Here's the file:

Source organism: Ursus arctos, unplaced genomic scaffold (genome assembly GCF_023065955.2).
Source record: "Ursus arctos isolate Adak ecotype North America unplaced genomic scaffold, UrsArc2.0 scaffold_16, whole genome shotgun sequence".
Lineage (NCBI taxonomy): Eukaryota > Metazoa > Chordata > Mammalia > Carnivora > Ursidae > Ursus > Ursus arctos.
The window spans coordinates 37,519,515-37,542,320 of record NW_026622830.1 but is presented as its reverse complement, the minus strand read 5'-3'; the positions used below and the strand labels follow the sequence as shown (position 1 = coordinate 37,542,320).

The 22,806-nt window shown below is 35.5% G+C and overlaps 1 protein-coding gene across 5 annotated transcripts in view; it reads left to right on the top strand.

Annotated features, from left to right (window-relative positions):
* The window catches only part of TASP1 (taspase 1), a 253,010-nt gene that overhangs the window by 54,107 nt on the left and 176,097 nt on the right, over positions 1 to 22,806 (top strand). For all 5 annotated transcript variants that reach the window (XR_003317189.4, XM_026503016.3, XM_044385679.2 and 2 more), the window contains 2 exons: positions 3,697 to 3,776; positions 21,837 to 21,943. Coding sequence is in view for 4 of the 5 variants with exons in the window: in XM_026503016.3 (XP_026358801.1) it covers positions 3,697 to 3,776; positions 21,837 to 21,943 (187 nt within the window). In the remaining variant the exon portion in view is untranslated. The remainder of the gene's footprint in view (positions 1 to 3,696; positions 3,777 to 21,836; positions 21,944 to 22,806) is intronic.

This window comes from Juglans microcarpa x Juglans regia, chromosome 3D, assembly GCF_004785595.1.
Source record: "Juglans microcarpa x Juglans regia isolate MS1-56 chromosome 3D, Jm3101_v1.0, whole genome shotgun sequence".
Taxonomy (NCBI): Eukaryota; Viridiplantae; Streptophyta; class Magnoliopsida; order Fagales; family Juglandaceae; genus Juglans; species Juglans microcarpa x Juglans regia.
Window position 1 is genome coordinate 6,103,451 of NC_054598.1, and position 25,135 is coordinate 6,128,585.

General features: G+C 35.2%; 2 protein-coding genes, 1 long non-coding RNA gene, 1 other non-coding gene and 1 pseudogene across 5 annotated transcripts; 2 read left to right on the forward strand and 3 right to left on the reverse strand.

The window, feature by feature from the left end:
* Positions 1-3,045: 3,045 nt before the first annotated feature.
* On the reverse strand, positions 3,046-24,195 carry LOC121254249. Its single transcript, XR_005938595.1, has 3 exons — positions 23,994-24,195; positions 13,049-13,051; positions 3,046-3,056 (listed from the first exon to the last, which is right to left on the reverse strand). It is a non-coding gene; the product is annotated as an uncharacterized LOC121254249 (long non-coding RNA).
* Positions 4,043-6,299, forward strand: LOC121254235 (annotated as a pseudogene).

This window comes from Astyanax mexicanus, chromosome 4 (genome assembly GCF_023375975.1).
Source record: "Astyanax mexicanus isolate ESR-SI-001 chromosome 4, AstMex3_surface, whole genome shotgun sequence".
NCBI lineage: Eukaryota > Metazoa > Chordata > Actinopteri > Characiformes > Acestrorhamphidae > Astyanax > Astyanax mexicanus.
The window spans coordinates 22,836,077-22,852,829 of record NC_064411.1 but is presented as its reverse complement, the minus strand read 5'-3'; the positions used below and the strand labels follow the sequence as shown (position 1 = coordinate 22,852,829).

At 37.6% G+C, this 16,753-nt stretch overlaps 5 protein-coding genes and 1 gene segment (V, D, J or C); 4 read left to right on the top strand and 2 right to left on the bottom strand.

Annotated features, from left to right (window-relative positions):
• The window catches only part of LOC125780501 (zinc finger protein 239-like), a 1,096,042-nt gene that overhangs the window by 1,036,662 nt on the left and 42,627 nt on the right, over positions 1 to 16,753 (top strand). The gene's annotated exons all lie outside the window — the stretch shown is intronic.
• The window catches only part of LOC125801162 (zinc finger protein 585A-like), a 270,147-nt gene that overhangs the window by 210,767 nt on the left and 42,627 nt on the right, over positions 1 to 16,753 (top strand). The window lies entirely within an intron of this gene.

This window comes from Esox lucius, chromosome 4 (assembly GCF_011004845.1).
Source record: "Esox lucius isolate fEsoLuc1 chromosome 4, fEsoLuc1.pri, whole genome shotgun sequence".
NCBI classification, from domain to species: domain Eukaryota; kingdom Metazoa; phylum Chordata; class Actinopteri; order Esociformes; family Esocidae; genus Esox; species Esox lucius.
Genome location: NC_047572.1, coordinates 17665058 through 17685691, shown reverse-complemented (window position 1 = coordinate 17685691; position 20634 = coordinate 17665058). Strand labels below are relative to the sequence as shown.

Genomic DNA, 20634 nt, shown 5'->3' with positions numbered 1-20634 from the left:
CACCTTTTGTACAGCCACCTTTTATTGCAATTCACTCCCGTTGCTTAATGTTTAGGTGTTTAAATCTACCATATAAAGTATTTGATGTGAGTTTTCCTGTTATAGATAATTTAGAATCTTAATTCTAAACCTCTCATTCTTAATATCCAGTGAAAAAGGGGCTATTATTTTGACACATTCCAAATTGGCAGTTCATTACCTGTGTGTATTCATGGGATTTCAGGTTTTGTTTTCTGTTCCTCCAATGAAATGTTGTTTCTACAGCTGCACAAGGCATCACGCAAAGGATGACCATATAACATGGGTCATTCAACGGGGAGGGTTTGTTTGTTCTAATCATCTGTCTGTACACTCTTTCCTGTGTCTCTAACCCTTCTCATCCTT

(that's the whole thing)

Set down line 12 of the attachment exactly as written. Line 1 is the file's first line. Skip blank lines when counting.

General features: G+C 35.2%; 2 protein-coding genes, 1 long non-coding RNA gene, 1 other non-coding gene and 1 pseudogene across 5 annotated transcripts; 2 read left to right on the forward strand and 3 right to left on the reverse strand.